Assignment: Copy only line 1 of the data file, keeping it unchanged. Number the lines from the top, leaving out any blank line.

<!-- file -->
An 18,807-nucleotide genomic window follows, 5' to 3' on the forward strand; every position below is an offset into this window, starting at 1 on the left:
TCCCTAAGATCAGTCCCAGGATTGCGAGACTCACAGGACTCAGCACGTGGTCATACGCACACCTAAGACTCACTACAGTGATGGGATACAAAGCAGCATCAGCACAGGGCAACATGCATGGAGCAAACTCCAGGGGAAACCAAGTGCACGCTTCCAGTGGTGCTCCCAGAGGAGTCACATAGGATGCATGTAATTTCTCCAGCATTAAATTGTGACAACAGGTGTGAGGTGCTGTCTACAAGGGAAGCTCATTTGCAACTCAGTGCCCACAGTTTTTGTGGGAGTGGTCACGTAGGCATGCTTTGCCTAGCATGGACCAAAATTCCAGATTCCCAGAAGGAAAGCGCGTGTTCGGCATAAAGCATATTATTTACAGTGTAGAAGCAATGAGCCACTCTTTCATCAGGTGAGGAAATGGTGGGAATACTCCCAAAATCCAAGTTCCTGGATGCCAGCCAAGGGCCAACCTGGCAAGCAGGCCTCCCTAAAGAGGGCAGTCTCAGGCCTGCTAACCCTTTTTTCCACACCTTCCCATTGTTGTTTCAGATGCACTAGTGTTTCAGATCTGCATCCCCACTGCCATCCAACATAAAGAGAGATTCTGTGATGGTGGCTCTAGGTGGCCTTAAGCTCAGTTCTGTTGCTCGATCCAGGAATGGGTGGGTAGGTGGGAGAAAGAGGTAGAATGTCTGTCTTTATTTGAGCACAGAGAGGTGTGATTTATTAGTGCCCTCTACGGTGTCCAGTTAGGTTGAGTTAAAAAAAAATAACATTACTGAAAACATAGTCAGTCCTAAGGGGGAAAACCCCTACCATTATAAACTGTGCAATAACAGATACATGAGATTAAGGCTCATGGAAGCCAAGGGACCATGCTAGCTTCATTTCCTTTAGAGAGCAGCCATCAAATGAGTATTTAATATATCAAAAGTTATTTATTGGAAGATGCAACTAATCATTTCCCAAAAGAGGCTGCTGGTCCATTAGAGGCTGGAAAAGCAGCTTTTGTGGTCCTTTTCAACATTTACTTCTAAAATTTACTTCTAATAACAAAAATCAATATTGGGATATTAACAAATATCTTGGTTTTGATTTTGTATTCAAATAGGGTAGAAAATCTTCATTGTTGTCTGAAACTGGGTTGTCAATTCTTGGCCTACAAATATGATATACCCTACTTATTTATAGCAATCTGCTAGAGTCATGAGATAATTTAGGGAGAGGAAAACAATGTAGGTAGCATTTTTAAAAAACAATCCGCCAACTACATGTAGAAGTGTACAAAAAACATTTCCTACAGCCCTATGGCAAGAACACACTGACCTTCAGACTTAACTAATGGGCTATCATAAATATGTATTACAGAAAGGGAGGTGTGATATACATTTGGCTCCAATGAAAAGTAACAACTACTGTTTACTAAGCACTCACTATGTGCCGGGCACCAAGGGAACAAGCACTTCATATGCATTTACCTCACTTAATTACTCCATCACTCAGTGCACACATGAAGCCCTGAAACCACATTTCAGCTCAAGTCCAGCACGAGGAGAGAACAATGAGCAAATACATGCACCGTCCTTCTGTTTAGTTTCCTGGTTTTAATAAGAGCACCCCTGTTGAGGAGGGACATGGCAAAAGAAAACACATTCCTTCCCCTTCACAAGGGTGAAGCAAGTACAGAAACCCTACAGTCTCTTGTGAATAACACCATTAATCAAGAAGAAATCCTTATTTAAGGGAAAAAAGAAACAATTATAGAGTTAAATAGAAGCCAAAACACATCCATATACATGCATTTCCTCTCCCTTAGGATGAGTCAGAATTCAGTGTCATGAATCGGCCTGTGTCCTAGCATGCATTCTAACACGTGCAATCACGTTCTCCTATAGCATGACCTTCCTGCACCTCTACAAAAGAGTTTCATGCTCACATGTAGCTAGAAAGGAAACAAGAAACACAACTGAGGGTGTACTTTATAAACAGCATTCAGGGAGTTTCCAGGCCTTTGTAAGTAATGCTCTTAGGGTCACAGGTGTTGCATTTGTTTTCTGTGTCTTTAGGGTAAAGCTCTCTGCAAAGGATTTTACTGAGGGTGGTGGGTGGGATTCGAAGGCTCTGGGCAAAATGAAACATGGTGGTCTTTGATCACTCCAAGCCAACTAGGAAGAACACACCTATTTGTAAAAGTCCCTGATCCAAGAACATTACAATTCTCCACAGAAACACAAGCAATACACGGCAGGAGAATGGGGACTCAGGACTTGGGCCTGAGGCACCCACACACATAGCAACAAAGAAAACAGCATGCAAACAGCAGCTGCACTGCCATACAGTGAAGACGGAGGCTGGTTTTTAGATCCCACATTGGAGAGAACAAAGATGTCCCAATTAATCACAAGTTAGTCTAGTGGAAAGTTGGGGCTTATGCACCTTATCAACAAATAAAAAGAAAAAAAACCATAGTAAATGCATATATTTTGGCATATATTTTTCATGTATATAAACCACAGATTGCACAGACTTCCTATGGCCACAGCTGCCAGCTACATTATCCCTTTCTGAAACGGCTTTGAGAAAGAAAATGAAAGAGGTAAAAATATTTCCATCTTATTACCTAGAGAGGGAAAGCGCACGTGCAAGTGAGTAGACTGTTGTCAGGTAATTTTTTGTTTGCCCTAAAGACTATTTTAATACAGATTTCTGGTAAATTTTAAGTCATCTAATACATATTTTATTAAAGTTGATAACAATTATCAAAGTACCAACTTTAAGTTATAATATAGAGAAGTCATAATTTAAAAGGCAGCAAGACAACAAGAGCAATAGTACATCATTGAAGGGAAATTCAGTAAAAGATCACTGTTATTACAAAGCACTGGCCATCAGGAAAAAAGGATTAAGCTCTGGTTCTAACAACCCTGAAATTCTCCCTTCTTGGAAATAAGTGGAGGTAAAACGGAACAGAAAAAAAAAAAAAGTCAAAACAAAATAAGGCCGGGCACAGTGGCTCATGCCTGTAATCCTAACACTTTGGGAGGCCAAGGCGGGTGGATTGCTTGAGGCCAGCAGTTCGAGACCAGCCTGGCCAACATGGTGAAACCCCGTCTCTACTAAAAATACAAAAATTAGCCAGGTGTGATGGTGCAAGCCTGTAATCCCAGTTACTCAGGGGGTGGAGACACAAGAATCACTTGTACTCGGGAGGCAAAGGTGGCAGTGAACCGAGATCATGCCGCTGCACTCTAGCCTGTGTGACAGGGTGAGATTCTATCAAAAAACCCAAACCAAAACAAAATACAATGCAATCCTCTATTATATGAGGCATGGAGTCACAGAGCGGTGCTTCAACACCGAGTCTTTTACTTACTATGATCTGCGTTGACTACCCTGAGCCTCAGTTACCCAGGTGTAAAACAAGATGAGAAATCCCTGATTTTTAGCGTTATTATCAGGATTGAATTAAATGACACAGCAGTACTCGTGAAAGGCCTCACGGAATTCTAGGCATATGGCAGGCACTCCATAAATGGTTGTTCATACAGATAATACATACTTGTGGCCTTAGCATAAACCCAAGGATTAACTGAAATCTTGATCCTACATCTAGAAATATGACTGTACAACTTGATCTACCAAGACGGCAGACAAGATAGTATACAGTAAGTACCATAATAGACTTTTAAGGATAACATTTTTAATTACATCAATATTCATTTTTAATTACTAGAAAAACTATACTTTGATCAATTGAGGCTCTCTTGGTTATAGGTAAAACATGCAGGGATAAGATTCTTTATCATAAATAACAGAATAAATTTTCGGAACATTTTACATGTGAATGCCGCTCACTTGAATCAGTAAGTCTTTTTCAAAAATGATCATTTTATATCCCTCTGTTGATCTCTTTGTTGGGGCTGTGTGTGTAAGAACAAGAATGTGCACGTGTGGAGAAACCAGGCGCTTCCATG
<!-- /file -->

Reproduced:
An 18,807-nucleotide genomic window follows, 5' to 3' on the forward strand; every position below is an offset into this window, starting at 1 on the left: